Friday, December 8, 2006

The Dao of Maxwell Perkins

Tonight I'm sitting late on campus trying to convince myself to write a paper about my editing philosophy.
This issue is this, how do I write philosophically or otherwise about editing?
Things I've come up with so far: I love love love and adore talking people through their ideas. My idea of a perfect relationship revolves around some sweatered someone calling me up at 2:14 in the afternoon and saying "Kjerstin, I noticed a tree that was leaning over the street as I was walking back from lunch and it started me thinking..." and, you know, we'd talk for a fiery fifteen minutes about how the angle of the branches is a symbol of the fall and related to whichever novel is lying dog-eared on the bedside table. I get this quirky fix off ideas. Love them. Editing is fabulous in that sense because you're paid to make sure someone's ideas fit. That means you have to talk through them and explore them and when it works, oh man, you hit this harmony and the overtones go wild and my heart starts singing in time.
Also, I think I have a pretty good idea of where the line between drawing someone out and baiting them is. I hate crossing that line. It feels like eating too much fudge or something and your breath is all musty with chocolate and you feel like ralphing. This is a concern, though, because as much as I love the flow of ideas and other people's ideas, I really like mine too.
Then I want to talk about the whole copyediting situation. I'm not a copyeditor. (Like, is copyeditor an open or closed compound? Should I hyphenate it? I'm not sure. I am fairly certain, however, that I don't care. Also that it's not worth it to look it up. Not a copyeditor.) (Spellcheck says copy editor.) But copyediting is super important: a) someone has to do it, you don't want to look like an idiot, b) having to read hundreds of pages straight out of the Chicago Manual of Style has really polished up my writing style, and c) how much confidence can an editor inspire if her answer to "should this be a semicolon?" is a bewildered shrug?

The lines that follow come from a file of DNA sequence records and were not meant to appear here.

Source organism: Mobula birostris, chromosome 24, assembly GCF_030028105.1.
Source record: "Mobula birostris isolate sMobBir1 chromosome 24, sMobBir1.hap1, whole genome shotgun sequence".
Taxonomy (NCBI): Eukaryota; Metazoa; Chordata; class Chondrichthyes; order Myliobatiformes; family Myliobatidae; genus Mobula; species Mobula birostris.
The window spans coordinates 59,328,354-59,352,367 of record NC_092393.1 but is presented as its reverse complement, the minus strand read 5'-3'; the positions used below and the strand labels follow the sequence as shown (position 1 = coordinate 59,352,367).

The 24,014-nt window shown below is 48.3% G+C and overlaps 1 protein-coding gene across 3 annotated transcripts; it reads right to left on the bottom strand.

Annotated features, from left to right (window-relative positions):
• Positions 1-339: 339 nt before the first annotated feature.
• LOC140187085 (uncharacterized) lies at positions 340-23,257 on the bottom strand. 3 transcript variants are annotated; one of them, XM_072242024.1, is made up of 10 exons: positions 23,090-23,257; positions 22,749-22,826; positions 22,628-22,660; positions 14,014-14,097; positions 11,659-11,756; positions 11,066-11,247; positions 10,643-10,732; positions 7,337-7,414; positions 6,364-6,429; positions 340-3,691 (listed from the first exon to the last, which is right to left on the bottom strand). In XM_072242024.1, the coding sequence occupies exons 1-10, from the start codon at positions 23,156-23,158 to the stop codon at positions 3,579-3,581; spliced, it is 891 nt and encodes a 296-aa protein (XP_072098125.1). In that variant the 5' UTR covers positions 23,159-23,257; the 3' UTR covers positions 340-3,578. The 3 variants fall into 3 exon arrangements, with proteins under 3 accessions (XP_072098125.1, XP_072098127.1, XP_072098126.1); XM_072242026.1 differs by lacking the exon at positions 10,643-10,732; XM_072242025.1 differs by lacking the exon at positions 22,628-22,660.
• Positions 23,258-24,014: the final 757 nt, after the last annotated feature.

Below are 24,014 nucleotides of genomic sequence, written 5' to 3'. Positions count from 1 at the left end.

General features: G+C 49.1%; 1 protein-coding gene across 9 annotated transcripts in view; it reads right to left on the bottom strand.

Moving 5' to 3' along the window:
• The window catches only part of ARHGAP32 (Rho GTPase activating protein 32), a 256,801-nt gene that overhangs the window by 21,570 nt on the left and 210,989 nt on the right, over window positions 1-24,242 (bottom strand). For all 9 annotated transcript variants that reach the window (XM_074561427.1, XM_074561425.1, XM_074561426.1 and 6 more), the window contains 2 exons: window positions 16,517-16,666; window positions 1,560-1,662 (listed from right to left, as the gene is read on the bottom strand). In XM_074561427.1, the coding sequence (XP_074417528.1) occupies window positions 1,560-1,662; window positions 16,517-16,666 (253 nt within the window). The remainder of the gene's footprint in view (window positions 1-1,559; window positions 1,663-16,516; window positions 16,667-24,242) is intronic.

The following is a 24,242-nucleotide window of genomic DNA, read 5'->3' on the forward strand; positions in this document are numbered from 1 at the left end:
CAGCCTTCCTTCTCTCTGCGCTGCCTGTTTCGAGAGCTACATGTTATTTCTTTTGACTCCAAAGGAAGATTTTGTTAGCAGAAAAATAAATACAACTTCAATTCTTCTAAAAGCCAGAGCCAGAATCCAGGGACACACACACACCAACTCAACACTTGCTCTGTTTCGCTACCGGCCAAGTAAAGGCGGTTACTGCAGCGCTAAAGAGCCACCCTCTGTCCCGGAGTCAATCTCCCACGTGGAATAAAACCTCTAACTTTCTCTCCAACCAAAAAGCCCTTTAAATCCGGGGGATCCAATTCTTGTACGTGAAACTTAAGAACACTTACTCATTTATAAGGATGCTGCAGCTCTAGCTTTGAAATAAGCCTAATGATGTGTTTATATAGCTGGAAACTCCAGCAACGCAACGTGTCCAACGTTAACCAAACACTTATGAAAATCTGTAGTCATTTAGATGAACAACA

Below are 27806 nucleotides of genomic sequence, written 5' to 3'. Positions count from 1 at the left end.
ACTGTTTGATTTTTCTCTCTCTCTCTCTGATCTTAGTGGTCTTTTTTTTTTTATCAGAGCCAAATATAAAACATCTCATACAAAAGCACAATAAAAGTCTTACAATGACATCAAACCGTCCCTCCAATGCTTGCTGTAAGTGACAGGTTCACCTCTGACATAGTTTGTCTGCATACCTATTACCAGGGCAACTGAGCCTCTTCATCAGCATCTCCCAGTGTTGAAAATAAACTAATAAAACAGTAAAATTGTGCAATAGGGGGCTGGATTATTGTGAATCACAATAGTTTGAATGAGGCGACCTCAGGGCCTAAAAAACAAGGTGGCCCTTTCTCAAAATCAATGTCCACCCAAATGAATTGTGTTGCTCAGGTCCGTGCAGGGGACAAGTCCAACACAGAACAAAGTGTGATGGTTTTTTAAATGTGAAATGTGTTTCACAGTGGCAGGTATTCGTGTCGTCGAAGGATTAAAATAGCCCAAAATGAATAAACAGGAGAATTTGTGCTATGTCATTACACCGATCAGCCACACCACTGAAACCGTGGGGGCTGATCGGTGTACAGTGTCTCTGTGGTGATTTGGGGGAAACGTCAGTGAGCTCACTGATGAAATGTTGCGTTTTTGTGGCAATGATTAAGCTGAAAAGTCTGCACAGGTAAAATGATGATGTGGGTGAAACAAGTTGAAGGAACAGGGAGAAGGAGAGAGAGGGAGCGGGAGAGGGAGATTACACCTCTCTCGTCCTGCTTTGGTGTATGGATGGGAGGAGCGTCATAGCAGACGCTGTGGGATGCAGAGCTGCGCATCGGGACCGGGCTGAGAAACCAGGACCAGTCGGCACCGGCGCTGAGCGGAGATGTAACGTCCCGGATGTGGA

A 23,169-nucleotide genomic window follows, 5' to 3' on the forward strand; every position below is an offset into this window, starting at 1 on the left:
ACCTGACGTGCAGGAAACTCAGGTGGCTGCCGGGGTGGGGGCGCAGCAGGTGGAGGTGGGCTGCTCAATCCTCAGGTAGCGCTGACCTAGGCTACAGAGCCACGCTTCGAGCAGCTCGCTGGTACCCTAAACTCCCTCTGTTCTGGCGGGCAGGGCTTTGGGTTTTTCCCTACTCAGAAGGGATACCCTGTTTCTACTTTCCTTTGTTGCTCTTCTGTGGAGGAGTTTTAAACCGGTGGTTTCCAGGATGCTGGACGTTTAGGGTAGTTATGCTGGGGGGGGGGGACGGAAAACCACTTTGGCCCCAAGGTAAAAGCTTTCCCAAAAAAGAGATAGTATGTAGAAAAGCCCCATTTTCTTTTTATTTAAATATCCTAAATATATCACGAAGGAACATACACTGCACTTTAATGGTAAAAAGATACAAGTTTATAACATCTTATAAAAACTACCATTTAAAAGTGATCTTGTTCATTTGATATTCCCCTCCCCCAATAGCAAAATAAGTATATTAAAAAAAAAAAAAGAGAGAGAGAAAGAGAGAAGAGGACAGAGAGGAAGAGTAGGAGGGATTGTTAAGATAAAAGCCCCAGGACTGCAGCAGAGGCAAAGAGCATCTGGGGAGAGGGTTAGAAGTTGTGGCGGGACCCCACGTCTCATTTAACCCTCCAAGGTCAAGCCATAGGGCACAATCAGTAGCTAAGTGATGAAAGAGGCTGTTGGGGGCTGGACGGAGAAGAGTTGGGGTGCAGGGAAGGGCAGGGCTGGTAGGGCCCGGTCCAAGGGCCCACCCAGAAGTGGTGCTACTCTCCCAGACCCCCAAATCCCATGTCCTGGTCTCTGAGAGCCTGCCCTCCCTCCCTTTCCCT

Other issues play into the writer's block. First, my teacher is an enigma. (He is a copyeditor, and as different from me as night from day.) I don't know how to write for this man and am sure that he'll be disappointed in my results. Second, it's 10:15 on a Friday night and I'm sitting alone on campus. Yeah, I feel nothing like an artistic genius capable of pumping out a couple of thousand words of shining prose. (On editing, for an assignment. My complaining about this paper while writing precisely what I mean to say is either really useful or completely asinine. I haven't decided which.) Third, more than being alone, I was hit about an hour ago by the melancholy that comes from watching the online/offline bubbles on Gmail blink like Christmas lights. "Oh Amanda's on!" and "Looks like Erin went out for the night." Who does this? I feel like a complete voyeur and it's really getting me down. Fourth, and I will complain about this regularly, I'm tired. It's the end of the semester and I've pushed myself really hard and maybe have forgotten (did I ever know?) how to apply myself and I'm tired. I don't want to write a paper. I don't want to make something up or think of a creative and brilliant angle to "Kjerstin's Philosophy of Editing." Tired.
Maybe the juices will flow. Maybe I'll head home and see if I can get my wireless to work there too. ke


Linda Adams is retiring this year. She's the heart of the editing program, and has given me every opportunity I've had. I'm worried how the student journals will survive without her, on-campus publishing is such a net of bureaucracy and rules of thumb. This is the thing that struck me, though. So she was a genius on Quark. Startlingly so. She caught me by surprise not once formatting away on some backroom Mac, this gray-haired, scratchy-voiced old woman. It's not a thing you see every day. But she never learned InDesign. My question is, when do you decide to stop like that? Like, "I'm done learning, the cost of acquiring a new skill can no longer be paid off by using it for the rest of my life"? I had a similar impression when my step-father (not yet 60) declared that he would never read the Russians. How can you just decide? Isn't that kind of like saying, "I've got the plague and only one day to live?"